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Windstorm Insurer to Settle Some Ike Cases

The state-created windstorm insurer at the center of thousands of Hurricane-Ike related lawsuits has agreed to settle a chunk of them.

The Texas Windstorm Insurance Association will pay out an estimated $189 million to policyholders whose homes were razed to the slab nearly two years ago.

That figure assumes all of about 2,400 slab claims against the insurer are resolved under the proposed settlements, said policyholder attorney Steve Mostyn.

Individual policyholders that have attorneys can choose if they want to accept the offer, which includes the following:

. 37 percent of the home's replacement value, minus any payments already made.

. Attorney fees, which will total 40 percent of the total claims payout.

. 25 percent of the value of their coverage for contents.

. 35 percent of additional living expense coverage, which pays homeowners for expenses if they have to temporarily live elsewhere.

Policyholders who weren't represented by attorneys or went through state administrative courts will receive payments from a separate class -action settlement that will include similar terms. That settlement, however, is pending approval by Galveston County 212th District Court Judge Susan Criss.

TWIA, created by the state but privately managed, is the windstorm insurer of last resort for homeowners and businesses in coastal counties most vulnerable to hurricanes.

Attorneys have argued that the insurer arbitrarily determined that wind caused 11.2 percent of the damage to homes knocked down to their slabs and then unfairly based claims payments on that figure.

Policyholder attorneys agreed to settle the cases, in part, because of a legal requirement that shifts the burden to plaintiffs to prove how much damage was caused by wind, since the destruction also could have been caused by water.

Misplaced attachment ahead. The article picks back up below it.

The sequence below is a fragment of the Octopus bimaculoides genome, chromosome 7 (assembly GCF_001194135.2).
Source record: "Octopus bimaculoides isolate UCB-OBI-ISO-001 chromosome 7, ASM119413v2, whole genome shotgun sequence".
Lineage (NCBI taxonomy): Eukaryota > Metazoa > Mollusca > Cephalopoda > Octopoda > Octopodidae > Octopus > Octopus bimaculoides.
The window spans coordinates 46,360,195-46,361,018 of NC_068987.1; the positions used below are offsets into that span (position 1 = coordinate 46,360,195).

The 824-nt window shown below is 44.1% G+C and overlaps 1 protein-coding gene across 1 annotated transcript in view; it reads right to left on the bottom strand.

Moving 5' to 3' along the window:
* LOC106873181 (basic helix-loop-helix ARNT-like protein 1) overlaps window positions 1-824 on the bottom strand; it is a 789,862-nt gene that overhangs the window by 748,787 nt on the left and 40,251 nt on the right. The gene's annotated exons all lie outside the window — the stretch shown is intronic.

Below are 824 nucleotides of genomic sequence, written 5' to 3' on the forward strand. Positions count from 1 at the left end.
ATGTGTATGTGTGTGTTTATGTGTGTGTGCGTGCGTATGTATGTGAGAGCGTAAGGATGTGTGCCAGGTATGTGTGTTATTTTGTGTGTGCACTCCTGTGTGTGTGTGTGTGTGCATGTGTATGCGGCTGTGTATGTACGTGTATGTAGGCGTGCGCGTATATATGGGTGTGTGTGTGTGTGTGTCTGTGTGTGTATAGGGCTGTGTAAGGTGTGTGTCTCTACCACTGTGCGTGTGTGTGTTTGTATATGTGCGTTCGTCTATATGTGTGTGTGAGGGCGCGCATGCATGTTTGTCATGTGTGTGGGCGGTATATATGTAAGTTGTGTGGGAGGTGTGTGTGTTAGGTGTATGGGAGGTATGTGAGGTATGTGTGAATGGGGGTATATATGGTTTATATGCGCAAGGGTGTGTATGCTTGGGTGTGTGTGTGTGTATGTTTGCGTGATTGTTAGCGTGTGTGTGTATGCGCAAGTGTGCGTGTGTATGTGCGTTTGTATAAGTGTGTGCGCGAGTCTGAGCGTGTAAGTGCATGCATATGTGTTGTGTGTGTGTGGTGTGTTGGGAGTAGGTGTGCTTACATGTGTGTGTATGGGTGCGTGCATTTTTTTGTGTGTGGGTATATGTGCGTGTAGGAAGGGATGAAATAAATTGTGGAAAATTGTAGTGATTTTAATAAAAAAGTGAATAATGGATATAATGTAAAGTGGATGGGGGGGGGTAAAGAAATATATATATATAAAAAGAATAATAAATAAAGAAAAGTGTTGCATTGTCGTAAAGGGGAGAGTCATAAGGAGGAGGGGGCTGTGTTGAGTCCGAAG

"At the end of the day it's going to be difficult," Mostyn said, noting attorneys were able to use models to show at least about 30 percent to 40 percent of damage was from wind. "I don't like the way the law is, but it is what it is."

TWIA has, and continues, to argue that it calculated claims properly.

"The proposed settlement represents a compromise as a result of mediation," TWIA general manager Jim Oliver said in a written statement. "TWIA does not believe its adjusting methods were flawed, and it has not admitted liability by entering into a settlement."

The settlements follow six days of mediation, said Tony Buzbee, who represented about 300 clients with slab claims.

TWIA is already sending offer letters to attorneys who are sharing them with clients, Buzbee said, adding that it's a fair offer for most of his clients with slab claims since how much damage was caused by wind is hard to calculate when there's no structure left.

"Some clients may have witnesses or other evidence," he said. "But for most clients it's a good deal."

TWIA still faces various other lawsuits related to how it handled claims, including those for damaged roof shingles. It also faces a lawsuit from the Texas Department of Insurance on the shingles issue.

 

Purva Patel
Houston Chronicle
July 14, 2010